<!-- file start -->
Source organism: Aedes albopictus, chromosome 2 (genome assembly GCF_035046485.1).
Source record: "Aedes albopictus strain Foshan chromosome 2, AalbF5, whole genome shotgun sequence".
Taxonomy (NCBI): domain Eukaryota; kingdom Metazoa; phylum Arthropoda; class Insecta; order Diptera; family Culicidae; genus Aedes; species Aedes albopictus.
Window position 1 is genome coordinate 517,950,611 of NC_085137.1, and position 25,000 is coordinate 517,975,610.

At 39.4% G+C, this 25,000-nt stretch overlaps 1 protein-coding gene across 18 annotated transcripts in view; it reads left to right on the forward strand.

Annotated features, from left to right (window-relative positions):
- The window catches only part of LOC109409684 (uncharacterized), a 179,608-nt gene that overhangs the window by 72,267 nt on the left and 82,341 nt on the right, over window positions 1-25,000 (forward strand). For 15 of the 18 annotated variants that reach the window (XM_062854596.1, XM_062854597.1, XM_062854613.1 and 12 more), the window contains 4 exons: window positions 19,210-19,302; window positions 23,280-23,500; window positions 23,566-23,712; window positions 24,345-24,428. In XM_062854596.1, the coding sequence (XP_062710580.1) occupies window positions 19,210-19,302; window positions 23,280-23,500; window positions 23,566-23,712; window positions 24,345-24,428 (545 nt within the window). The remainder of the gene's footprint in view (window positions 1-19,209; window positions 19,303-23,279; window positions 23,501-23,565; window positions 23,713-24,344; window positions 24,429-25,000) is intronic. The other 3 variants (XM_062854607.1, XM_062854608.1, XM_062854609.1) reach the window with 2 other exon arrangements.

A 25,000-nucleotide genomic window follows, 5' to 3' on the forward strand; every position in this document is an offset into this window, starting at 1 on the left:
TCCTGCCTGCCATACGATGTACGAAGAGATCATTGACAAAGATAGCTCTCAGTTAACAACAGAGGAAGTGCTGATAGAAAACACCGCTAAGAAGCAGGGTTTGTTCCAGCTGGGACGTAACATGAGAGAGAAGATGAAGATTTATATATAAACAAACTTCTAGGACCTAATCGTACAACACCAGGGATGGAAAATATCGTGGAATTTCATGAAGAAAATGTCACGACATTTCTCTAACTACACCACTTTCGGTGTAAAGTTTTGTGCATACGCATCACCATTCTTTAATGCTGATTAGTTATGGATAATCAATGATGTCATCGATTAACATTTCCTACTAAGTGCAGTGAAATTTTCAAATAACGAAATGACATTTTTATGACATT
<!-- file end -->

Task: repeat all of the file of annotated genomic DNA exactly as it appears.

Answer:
Source organism: Aedes albopictus, chromosome 2 (genome assembly GCF_035046485.1).
Source record: "Aedes albopictus strain Foshan chromosome 2, AalbF5, whole genome shotgun sequence".
Taxonomy (NCBI): domain Eukaryota; kingdom Metazoa; phylum Arthropoda; class Insecta; order Diptera; family Culicidae; genus Aedes; species Aedes albopictus.
Window position 1 is genome coordinate 517,950,611 of NC_085137.1, and position 25,000 is coordinate 517,975,610.

At 39.4% G+C, this 25,000-nt stretch overlaps 1 protein-coding gene across 18 annotated transcripts in view; it reads left to right on the forward strand.

Annotated features, from left to right (window-relative positions):
- The window catches only part of LOC109409684 (uncharacterized), a 179,608-nt gene that overhangs the window by 72,267 nt on the left and 82,341 nt on the right, over window positions 1-25,000 (forward strand). For 15 of the 18 annotated variants that reach the window (XM_062854596.1, XM_062854597.1, XM_062854613.1 and 12 more), the window contains 4 exons: window positions 19,210-19,302; window positions 23,280-23,500; window positions 23,566-23,712; window positions 24,345-24,428. In XM_062854596.1, the coding sequence (XP_062710580.1) occupies window positions 19,210-19,302; window positions 23,280-23,500; window positions 23,566-23,712; window positions 24,345-24,428 (545 nt within the window). The remainder of the gene's footprint in view (window positions 1-19,209; window positions 19,303-23,279; window positions 23,501-23,565; window positions 23,713-24,344; window positions 24,429-25,000) is intronic. The other 3 variants (XM_062854607.1, XM_062854608.1, XM_062854609.1) reach the window with 2 other exon arrangements.

A 25,000-nucleotide genomic window follows, 5' to 3' on the forward strand; every position in this document is an offset into this window, starting at 1 on the left:
TCCTGCCTGCCATACGATGTACGAAGAGATCATTGACAAAGATAGCTCTCAGTTAACAACAGAGGAAGTGCTGATAGAAAACACCGCTAAGAAGCAGGGTTTGTTCCAGCTGGGACGTAACATGAGAGAGAAGATGAAGATTTATATATAAACAAACTTCTAGGACCTAATCGTACAACACCAGGGATGGAAAATATCGTGGAATTTCATGAAGAAAATGTCACGACATTTCTCTAACTACACCACTTTCGGTGTAAAGTTTTGTGCATACGCATCACCATTCTTTAATGCTGATTAGTTATGGATAATCAATGATGTCATCGATTAACATTTCCTACTAAGTGCAGTGAAATTTTCAAATAACGAAATGACATTTTTATGACATT